10. How can we establish trust?
You must each start with humility and seek reconciliation with each other. Seek forgiveness for past mistakes then verbally reinforce your dedication to each other and your marriage. Discuss areas in your marriage that are questionable and create doubt, then work to remove them.
11. How can we be respectful during times of anger?
Disrespect and every other issue during an argument usually stems from the evils of the tongue. If you are angry, you need to walk away and keep quiet until you are calmed down. After you have both prayed for wisdom, get back together to talk, not yell. Start the conversation with your dedication and love for each other then you can discuss whatever has happened.
12. How can we be thankful for each other?
Mutual thankfulness starts with the little things you say and do every day. Pray for each other and with each other. Plan special times together alone and without distractions. Vocalize your thankfulness to each other regularly. Become each other’s biggest fan by praising things they do (working, cooking, providing, laundry, mowing, etc), especially in front of your children. Finally, a suggestion from my son, Joey, be nice to each other.
ANSWERS FROM PASTOR JEREMY…
13. What advice would you give someone who has an unsaved spouse?
Paul gives us his advice in 1 Corinthians 7:12-14, “To the rest I say this (I, not the Lord): If any brother has a wife who is not a believer and she is willing to live with him, he must not divorce her. And if a woman has a husband who is not a believer and he is willing to live with her, she must not divorce him. For the unbelieving husband has been sanctified through his wife, and the unbelieving wife has been sanctified through her believing husband. Otherwise your children would be unclean, but as it is, they are holy.”
Since marriage is a covenant relationship, meaning that someone else’s actions do not determine your own actions, I certainly would not seek a divorce (provided this is not an abusive or threatening relationship). What I would say is: love your spouse, just as you would love them if they were a believer. Do everything you can to show them love and grace and forgiveness in the way that Christ has shown you. While this can be extremely difficult to someone who may not understand the source of this love, I believe it is what the Lord calls you to.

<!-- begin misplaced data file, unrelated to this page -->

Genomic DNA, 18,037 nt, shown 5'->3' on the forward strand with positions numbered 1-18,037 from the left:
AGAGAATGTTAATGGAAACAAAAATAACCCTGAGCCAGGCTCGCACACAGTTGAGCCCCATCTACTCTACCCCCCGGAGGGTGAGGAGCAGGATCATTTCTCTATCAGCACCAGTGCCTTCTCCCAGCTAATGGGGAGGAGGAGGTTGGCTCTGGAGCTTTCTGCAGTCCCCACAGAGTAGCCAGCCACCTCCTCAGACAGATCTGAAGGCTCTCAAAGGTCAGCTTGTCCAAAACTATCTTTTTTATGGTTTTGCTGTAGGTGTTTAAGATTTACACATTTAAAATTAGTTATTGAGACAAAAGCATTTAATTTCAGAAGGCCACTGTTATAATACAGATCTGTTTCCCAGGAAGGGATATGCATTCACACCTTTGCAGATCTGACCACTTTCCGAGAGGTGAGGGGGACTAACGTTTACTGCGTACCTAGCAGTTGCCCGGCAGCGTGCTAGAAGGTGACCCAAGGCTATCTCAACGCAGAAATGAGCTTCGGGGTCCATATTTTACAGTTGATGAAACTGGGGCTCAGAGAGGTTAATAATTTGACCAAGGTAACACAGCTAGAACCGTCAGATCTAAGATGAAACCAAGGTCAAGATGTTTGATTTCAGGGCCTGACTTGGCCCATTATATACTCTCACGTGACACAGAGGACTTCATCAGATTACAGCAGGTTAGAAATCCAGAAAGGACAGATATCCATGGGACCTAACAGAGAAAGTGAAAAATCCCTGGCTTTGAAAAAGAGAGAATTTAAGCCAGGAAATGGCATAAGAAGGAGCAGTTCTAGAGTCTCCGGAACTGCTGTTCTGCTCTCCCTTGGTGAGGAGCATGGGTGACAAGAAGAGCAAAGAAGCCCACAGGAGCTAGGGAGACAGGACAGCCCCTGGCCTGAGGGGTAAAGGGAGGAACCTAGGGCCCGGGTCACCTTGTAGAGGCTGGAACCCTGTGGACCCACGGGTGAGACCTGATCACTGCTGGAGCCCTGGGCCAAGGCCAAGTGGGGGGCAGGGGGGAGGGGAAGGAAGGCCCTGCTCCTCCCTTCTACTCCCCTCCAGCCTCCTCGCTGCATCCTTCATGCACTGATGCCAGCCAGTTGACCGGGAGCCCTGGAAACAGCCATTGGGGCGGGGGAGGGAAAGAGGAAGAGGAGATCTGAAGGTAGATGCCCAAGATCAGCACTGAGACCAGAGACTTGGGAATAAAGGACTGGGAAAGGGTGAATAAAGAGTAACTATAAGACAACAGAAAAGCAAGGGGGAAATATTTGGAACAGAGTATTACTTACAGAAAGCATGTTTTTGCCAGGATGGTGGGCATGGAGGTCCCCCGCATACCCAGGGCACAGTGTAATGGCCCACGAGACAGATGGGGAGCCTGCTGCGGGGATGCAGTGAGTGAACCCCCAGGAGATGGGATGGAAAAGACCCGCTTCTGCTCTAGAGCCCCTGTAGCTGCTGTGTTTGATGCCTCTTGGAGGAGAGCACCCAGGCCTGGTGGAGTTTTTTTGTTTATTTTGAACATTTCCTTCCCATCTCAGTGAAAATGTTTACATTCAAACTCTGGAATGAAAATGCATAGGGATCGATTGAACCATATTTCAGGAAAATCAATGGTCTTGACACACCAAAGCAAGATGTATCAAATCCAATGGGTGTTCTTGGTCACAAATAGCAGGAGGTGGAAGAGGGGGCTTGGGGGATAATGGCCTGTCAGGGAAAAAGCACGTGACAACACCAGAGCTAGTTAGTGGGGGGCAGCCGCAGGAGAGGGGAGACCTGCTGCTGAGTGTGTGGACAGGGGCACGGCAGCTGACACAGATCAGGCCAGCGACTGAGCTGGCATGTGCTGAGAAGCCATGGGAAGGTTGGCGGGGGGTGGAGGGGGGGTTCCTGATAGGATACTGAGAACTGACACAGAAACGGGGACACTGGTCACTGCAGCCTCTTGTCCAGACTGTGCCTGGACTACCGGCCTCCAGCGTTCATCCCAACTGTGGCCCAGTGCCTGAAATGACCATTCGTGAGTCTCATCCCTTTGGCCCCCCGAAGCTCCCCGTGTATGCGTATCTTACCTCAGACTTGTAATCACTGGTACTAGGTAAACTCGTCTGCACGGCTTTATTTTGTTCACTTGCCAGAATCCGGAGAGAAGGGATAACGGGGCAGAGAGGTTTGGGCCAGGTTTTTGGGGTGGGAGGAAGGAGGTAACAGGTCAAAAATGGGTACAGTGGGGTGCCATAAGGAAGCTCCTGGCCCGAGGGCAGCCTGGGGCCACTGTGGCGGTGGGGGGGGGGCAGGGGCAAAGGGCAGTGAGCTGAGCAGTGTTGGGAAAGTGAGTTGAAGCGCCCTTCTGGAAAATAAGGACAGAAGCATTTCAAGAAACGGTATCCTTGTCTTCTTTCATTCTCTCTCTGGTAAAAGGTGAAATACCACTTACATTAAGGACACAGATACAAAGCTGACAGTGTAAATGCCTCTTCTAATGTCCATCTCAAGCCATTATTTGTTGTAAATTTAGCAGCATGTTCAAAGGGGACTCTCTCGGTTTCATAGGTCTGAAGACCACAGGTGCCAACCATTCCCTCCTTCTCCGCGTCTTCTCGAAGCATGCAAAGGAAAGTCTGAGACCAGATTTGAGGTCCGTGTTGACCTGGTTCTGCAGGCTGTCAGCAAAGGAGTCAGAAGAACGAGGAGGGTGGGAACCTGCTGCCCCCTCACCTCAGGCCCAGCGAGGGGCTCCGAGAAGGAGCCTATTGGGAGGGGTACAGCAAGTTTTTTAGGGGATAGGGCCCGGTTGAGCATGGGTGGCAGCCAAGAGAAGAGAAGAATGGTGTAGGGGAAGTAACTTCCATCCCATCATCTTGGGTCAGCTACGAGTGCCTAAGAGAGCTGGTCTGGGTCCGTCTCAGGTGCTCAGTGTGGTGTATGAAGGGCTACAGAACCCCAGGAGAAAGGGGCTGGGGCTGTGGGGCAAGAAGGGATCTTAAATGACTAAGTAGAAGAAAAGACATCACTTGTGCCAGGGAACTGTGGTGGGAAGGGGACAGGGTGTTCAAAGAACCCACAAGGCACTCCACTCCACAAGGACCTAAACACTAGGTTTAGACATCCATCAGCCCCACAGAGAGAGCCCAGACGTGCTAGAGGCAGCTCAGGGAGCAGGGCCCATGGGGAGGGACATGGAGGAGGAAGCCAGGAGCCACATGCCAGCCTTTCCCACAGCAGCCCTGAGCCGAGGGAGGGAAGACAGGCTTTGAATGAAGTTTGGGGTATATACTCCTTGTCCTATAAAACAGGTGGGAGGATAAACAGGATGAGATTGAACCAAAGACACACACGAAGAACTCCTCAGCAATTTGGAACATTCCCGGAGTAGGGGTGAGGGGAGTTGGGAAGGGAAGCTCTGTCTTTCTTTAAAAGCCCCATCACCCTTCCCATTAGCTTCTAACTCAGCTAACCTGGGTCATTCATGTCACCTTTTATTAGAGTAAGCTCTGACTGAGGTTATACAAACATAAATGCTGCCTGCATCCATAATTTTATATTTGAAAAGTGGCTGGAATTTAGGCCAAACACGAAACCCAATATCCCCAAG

14. Other than prayer, how can I help bring my husband to accept Christ as his Lord and Savior?
First Peter 3:1-2 gives us some suggestions:
“Wives, in the same way be submissive to your husbands so that, if any of them do not believe the word, they may be won over without words by the behavior of their wives, when they see the purity and reverence of your lives.”
Certainly prayer is critical in this pursuit, but what I believe Peter is saying to us is that, “This is the closest, most intimate relationship you have. If you will show forgiveness and humility and Christ like character, there is little chance they will miss it.” While it is not your responsibility to bring him to the Lord or make decisions for him, it is your responsibility to show the love of Christ to him through your behavior. I believe God gives special grace in these circumstances to the person who is witnessing to an unbelieving spouse. Also, Peter later goes on to say that we must first and foremost submit to Christ, and if there is anything an unbelieving husband would call you to do that is disobedient to Jesus’ commands, you must serve Jesus rather than your husband.
15. All the great couples in the church that we aspire to be like have something in common – they serve the Lord in some fashion together. My husband and I have very different gifts, in different areas. I believe God brought those gifts together to compliment each other, but how do we find our calling to serve Him together?